But back to Apatow, the man allegedly better off than Maher. Apatow — who doesn’t really make political statements but whose movies are, as has been widely noted, essentially culturally conservative — was drinking that beer Maher so disapproves of as they discussed drug use. “The point of most of the movies is ‘you don’t want to behave like this,'” Apatow said. “That doesn’t come through,” Maher responded, which is absolutely true; given the amount of time Apatow’s characters spend getting funnier and funnier the more they ingest and abuse, the message isn’t terribly clear.

06072010_knocked.jpgWatching the two old friends and colleagues sit side by side, you couldn’t at least help but breathe a sigh of relief that it was Apatow, not Maher, who blew up. Whatever his flaws, Apatow lacks Maher’s noxious sense of clarity and moral absolutes. The two talked about how much they hung out and how Apatow emulated Maher when he was an up-and-coming comic, but over the years Maher has curdled into a dead-certain semi-libertarian pushing certain inflexible talking points. You get the sense Apatow, too, has a message he wants to push (such as “don’t be a stupid pothead who can’t handle adult life”), but he’s much less certain what that might be or how to present it, which makes his movies much easier to watch even if you disagree with what they’re about.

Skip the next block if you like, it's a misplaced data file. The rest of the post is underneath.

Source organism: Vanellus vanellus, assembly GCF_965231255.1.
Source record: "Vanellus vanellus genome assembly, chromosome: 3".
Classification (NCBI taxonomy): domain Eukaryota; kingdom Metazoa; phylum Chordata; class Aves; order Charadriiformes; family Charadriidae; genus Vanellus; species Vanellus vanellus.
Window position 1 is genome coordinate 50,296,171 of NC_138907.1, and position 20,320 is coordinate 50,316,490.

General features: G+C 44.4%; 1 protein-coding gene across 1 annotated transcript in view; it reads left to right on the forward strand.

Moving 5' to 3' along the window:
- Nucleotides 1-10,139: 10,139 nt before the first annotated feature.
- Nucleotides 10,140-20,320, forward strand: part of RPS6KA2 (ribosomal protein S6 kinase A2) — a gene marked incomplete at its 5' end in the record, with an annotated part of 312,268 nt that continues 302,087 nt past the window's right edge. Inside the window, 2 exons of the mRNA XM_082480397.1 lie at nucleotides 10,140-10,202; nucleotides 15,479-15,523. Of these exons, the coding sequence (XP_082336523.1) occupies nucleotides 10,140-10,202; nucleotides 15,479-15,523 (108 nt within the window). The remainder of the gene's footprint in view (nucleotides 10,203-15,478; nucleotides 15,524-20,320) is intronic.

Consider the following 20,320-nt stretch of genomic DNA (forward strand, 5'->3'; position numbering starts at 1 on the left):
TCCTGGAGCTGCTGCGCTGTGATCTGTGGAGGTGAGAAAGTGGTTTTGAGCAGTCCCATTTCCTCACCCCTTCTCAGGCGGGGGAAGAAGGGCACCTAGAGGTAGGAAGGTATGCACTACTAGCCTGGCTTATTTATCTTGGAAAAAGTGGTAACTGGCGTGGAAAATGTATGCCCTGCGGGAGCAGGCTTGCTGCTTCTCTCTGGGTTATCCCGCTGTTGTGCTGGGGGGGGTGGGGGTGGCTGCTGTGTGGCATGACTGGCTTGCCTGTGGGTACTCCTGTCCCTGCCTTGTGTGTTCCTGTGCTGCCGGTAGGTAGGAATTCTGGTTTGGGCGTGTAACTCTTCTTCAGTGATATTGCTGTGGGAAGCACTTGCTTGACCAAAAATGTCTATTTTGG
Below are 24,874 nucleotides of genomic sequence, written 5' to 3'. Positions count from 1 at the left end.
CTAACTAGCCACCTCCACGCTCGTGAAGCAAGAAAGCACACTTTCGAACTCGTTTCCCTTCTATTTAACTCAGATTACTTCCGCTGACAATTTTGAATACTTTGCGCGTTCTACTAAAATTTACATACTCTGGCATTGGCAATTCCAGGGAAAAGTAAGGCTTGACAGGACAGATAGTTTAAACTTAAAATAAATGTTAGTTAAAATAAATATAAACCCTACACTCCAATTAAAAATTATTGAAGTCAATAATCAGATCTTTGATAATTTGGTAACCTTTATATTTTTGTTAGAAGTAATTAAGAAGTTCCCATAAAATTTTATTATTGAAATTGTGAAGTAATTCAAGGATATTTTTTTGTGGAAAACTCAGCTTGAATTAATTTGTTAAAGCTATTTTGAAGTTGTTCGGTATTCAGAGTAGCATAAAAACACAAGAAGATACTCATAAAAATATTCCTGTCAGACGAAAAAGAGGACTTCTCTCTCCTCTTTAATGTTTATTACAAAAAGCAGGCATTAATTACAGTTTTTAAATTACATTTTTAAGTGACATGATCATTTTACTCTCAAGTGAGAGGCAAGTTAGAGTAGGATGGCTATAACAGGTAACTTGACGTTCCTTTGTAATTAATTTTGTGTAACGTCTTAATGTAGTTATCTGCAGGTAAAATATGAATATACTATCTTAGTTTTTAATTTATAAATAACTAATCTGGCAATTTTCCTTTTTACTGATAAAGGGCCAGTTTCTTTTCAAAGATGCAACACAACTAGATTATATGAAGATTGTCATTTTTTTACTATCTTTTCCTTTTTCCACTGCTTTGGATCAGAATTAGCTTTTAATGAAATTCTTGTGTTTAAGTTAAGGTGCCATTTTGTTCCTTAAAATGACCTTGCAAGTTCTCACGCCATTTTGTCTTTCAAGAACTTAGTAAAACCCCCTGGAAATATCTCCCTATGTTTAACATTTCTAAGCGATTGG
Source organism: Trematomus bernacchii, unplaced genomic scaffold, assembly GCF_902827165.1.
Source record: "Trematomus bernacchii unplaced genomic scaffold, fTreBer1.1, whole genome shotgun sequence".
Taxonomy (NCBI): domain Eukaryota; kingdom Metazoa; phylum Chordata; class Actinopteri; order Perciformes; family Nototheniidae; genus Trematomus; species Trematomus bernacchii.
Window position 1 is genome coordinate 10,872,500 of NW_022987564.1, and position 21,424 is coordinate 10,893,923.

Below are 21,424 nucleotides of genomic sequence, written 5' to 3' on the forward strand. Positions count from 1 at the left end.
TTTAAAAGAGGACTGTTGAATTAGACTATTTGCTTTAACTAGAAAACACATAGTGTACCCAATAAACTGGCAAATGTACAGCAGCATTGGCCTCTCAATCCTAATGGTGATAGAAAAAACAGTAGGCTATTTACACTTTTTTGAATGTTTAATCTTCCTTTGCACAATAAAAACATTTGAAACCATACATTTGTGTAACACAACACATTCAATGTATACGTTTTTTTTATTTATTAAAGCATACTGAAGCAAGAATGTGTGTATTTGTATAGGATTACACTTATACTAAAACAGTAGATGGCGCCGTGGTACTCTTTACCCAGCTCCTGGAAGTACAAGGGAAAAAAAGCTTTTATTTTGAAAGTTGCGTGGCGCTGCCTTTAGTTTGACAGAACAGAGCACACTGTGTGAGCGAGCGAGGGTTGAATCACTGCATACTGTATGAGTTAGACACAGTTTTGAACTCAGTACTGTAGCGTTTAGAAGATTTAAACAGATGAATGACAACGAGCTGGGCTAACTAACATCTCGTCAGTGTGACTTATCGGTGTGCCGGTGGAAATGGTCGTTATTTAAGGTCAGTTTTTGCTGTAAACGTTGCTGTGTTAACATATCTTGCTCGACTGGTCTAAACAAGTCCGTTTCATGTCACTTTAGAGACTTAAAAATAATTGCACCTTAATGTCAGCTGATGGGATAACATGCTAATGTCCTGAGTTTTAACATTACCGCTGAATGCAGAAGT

The most interesting thing about the movies he actually directs is how they’re always pulled in two directions at once: “The 40 Year Old Virgin” is about sex jokes and mocking virgins but also about affirming monogamy, “Knocked Up” is allegedly in favor of marriage but Apatow’s direction of (his wife!) Leslie Mann as a tensely married shrew undercuts his point. The ambivalence was pushed to the max in “Funny People” — a freakishly confessional film with seemingly no filter, with Apatow and co. trying to be honest about the negative problems of the obscenely wealthy — and Apatow’s a better director for it.

Here’s Apatow sharing a beer with Andrew Sullivan, the only other guy at the table drinking. Of course.